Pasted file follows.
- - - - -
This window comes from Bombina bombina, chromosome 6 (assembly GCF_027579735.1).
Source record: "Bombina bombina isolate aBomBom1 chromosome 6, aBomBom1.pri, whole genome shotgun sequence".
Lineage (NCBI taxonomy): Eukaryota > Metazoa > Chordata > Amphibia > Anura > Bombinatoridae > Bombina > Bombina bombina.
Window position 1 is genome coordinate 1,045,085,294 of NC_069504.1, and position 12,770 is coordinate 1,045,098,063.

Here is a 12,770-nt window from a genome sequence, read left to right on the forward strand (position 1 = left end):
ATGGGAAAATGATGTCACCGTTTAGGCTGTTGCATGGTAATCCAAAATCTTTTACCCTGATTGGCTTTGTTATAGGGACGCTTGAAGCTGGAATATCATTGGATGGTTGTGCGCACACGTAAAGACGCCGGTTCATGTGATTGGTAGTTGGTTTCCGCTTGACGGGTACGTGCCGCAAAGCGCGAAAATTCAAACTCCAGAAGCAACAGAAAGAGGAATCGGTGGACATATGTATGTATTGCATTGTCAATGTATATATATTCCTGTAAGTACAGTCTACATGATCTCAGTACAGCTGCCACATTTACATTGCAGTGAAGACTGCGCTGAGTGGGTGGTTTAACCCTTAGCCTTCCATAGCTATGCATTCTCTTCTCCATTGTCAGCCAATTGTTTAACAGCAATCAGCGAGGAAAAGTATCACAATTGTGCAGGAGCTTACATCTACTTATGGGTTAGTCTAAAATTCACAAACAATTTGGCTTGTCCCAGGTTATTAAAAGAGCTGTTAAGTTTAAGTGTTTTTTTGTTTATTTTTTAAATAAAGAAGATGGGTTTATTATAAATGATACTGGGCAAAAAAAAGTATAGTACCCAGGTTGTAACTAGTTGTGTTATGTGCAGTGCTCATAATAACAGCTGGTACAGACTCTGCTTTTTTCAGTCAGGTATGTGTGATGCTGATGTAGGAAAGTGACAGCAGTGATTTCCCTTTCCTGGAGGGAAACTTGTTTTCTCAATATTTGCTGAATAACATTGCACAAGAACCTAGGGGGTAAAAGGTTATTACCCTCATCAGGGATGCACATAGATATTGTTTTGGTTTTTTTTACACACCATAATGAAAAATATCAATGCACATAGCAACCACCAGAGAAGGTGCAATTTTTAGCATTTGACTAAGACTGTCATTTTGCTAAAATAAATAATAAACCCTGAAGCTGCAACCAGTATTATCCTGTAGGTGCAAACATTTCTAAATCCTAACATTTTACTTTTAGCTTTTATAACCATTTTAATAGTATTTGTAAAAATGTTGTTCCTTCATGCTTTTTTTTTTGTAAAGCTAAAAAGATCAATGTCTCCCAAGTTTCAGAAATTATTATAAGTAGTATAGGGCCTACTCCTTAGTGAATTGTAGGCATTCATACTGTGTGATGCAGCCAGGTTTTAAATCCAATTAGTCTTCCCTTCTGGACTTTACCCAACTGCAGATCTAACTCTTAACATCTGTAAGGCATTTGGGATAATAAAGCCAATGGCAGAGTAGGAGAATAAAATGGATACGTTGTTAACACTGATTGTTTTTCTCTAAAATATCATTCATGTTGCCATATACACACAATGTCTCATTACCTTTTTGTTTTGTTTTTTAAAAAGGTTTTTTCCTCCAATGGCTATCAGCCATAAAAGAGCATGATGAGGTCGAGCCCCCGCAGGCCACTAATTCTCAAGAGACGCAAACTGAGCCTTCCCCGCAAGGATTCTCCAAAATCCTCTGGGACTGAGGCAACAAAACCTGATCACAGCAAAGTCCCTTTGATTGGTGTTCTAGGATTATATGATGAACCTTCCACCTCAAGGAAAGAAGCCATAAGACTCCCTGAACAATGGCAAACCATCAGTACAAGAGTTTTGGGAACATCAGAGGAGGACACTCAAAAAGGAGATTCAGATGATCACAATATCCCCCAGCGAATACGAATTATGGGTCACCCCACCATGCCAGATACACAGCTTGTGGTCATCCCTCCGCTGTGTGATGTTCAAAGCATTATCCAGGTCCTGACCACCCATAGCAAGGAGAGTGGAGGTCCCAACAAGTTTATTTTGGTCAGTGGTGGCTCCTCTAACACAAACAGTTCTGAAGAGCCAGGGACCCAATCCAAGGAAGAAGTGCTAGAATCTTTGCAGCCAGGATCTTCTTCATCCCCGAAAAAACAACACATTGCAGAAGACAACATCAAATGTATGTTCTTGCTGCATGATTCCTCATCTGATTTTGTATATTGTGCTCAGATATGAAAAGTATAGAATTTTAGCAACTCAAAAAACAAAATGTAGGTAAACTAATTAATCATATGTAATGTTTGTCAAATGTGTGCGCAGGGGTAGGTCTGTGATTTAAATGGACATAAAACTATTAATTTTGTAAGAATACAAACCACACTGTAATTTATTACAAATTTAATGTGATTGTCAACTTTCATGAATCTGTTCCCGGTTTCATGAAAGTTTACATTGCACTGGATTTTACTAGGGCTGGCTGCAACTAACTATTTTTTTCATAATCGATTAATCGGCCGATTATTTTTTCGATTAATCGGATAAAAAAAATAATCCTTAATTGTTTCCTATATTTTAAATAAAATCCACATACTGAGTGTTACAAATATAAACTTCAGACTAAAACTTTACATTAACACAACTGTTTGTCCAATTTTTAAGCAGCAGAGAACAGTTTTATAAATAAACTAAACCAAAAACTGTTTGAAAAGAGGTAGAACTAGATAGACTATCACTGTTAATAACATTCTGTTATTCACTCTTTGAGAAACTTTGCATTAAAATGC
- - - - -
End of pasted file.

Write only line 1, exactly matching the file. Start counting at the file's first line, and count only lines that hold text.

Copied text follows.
This window comes from Bombina bombina, chromosome 6 (assembly GCF_027579735.1).